EPA and Army Corps Unveil Final Clean Water Rule
The EPA and Army Corps unveiled their long-awaited final Clean Water Rule on May 27, 2015. The proposed rule had been pending for more than a year. The final rule, which faced severe opposition in its proposed form, retains most of its original provisions. It does, however, incorporate a number of changes in response to the more than one million comments received.
The final rule identifies eight categories of “jurisdictional waters.” These are waters over which EPA and the Army Corps could exercise Clean Water Act jurisdiction. These categories include: (1)Traditional navigable waters, (2) Interstate waters, (3) Territorial seas, (4) Impoundments of jurisdictional waters, (5) Tributaries, (6) Adjacent Waters, (7) Specific Waters Subject to Case Specific Significant Nexus Analysis, and (8) Other Waters Subject to Case-Specific Significant Nexus Determinations.
Traditional Navigable Waters, Interstate Waters, Territorial Seas, and Impoundments of Jurisdictional Waters
The final rule does not alter the agencies’ treatment of traditional navigable waters, interstate waters, territorial seas, or impoundments of jurisdictional waters. Coverage of these waters has not changed from that announced in the proposed rule. These are the traditional waters widely agreed to be protected by the Clean Water Act
The “tributaries” category was among the most controversial of the proposed rule’s categories of jurisdictional waters. For the first time the agencies sought to define the word “tributary,” and the proposed definition met with great opposition. The proposed rule broadly defined tributaries to include natural or man-made waters, wetlands, lakes, ponds, canals, streams, and ditches if they contribute flow directly or indirectly to interstate waters. The proposed rule had no requirement that the waterways continuously exist or have any nexus to traditional “waters of the United States,” as has traditionally been required. Read more.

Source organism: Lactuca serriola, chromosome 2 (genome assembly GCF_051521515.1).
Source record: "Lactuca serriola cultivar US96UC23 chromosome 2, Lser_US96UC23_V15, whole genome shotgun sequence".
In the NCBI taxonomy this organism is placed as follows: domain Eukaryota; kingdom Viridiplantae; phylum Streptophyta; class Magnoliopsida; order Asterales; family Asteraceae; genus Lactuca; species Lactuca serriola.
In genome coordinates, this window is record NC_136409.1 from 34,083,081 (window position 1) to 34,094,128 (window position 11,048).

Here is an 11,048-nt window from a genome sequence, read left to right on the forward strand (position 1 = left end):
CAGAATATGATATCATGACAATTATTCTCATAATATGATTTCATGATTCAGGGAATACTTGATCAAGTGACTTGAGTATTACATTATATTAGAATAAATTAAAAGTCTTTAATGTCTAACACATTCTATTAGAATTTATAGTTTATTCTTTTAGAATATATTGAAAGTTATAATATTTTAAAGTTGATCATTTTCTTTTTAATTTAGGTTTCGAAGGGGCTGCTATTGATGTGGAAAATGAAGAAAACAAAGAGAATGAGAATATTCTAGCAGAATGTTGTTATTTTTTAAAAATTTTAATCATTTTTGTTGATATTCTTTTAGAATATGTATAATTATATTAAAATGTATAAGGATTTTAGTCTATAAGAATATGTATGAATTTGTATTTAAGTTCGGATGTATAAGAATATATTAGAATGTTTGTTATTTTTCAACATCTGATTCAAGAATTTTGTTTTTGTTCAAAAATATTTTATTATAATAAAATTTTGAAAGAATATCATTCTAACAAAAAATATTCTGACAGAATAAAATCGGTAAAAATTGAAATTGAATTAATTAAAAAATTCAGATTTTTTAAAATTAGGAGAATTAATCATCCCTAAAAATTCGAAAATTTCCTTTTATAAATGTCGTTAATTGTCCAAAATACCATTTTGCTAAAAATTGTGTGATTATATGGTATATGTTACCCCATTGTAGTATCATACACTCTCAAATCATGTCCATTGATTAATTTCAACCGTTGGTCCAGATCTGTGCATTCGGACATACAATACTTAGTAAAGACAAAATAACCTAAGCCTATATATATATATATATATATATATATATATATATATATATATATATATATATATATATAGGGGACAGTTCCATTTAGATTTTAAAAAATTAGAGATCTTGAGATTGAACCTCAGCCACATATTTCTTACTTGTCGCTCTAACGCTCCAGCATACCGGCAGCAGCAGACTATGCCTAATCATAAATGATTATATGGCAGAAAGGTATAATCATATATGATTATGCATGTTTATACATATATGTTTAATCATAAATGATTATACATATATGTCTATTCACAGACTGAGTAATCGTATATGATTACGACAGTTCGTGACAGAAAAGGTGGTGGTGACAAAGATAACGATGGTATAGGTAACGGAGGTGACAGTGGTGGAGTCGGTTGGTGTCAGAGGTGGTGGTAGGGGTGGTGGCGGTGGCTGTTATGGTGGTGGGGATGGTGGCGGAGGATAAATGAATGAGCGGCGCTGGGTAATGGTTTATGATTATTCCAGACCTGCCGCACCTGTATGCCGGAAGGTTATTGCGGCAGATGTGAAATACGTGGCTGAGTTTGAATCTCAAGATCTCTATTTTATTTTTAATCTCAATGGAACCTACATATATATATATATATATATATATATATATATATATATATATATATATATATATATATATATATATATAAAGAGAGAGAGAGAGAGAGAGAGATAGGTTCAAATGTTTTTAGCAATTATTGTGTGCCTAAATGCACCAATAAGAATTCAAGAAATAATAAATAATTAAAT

Donate to CALT
As you know, our work at the Center is dependent on the fees generated by seminar registrations and gifts. If you would like to donate to further the Center's efforts, please contact our Program Administrator, Tiffany Kayser at email@example.com or (515) 294-5217. You can also give online with a credit card. We thank you for your generous support.
Summer Seminar Spaces Still Available
If you'd like to meet your CLE/CPE requirements and have a wonderful getaway at the same time, we have some great summer seminar opportunities for you! We've assembled experts from around the country to offer two days of immersive training in agricultural income tax and business and estate planning. We'd love to have you join us. We'll be in Findley Lake, New York, on June 11-12, Spearfish, South Dakota, on June 18-19, and Lake Tahoe, California, on July 30-31. We are also offering a live webinar option for the Lake Tahoe Seminar for those of you unable to travel.
Recent Case Review
Following is a sample of recent legal cases summarized on our website. See the complete collection here.
The Center for Agricultural Law and Taxation does not provide legal advice. Any information provided on this website is not intended to be a substitute for legal services from a competent professional. The Center's work is supported by fee-based seminars and generous private gifts. Any opinions, findings, conclusions or recommendations expressed in the material contained on this website do not necessarily reflect the views of Iowa State University.